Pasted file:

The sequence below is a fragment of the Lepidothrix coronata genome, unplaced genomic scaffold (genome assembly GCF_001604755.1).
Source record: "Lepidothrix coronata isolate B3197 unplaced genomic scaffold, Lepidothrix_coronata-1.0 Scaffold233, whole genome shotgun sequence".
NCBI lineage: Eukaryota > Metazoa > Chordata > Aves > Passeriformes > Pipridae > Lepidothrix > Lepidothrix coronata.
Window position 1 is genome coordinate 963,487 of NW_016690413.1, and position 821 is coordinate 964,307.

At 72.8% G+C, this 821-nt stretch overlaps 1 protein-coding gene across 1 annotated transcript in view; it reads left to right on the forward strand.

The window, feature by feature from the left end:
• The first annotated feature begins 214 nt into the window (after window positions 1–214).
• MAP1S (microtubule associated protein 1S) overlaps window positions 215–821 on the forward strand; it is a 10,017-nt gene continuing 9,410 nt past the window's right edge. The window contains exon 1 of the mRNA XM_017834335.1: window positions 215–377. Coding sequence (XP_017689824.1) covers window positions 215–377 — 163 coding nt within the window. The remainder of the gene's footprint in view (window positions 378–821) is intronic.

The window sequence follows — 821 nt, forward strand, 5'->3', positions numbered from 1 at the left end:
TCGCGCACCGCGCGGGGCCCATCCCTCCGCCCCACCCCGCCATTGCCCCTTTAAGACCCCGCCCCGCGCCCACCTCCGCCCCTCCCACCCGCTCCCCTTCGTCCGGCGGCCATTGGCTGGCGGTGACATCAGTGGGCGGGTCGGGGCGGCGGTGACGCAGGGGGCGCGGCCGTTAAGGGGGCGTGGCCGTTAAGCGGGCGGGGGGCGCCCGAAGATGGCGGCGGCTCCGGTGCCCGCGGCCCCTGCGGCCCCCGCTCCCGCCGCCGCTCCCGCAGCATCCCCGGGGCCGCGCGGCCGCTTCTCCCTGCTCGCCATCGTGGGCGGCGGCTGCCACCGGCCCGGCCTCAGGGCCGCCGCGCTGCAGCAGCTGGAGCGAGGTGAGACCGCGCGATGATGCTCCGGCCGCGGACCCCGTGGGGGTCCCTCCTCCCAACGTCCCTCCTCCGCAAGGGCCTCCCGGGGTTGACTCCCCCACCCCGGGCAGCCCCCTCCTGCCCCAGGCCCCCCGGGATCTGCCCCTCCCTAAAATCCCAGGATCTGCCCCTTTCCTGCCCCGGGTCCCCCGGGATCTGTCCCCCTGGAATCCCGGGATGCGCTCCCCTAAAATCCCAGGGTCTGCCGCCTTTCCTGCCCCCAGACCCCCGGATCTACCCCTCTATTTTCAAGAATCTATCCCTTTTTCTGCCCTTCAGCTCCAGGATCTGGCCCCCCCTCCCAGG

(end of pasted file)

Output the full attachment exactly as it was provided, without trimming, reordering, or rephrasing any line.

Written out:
The sequence below is a fragment of the Lepidothrix coronata genome, unplaced genomic scaffold (genome assembly GCF_001604755.1).
Source record: "Lepidothrix coronata isolate B3197 unplaced genomic scaffold, Lepidothrix_coronata-1.0 Scaffold233, whole genome shotgun sequence".
NCBI lineage: Eukaryota > Metazoa > Chordata > Aves > Passeriformes > Pipridae > Lepidothrix > Lepidothrix coronata.
Window position 1 is genome coordinate 963,487 of NW_016690413.1, and position 821 is coordinate 964,307.

At 72.8% G+C, this 821-nt stretch overlaps 1 protein-coding gene across 1 annotated transcript in view; it reads left to right on the forward strand.

The window, feature by feature from the left end:
• The first annotated feature begins 214 nt into the window (after window positions 1–214).
• MAP1S (microtubule associated protein 1S) overlaps window positions 215–821 on the forward strand; it is a 10,017-nt gene continuing 9,410 nt past the window's right edge. The window contains exon 1 of the mRNA XM_017834335.1: window positions 215–377. Coding sequence (XP_017689824.1) covers window positions 215–377 — 163 coding nt within the window. The remainder of the gene's footprint in view (window positions 378–821) is intronic.

The window sequence follows — 821 nt, forward strand, 5'->3', positions numbered from 1 at the left end:
TCGCGCACCGCGCGGGGCCCATCCCTCCGCCCCACCCCGCCATTGCCCCTTTAAGACCCCGCCCCGCGCCCACCTCCGCCCCTCCCACCCGCTCCCCTTCGTCCGGCGGCCATTGGCTGGCGGTGACATCAGTGGGCGGGTCGGGGCGGCGGTGACGCAGGGGGCGCGGCCGTTAAGGGGGCGTGGCCGTTAAGCGGGCGGGGGGCGCCCGAAGATGGCGGCGGCTCCGGTGCCCGCGGCCCCTGCGGCCCCCGCTCCCGCCGCCGCTCCCGCAGCATCCCCGGGGCCGCGCGGCCGCTTCTCCCTGCTCGCCATCGTGGGCGGCGGCTGCCACCGGCCCGGCCTCAGGGCCGCCGCGCTGCAGCAGCTGGAGCGAGGTGAGACCGCGCGATGATGCTCCGGCCGCGGACCCCGTGGGGGTCCCTCCTCCCAACGTCCCTCCTCCGCAAGGGCCTCCCGGGGTTGACTCCCCCACCCCGGGCAGCCCCCTCCTGCCCCAGGCCCCCCGGGATCTGCCCCTCCCTAAAATCCCAGGATCTGCCCCTTTCCTGCCCCGGGTCCCCCGGGATCTGTCCCCCTGGAATCCCGGGATGCGCTCCCCTAAAATCCCAGGGTCTGCCGCCTTTCCTGCCCCCAGACCCCCGGATCTACCCCTCTATTTTCAAGAATCTATCCCTTTTTCTGCCCTTCAGCTCCAGGATCTGGCCCCCCCTCCCAGG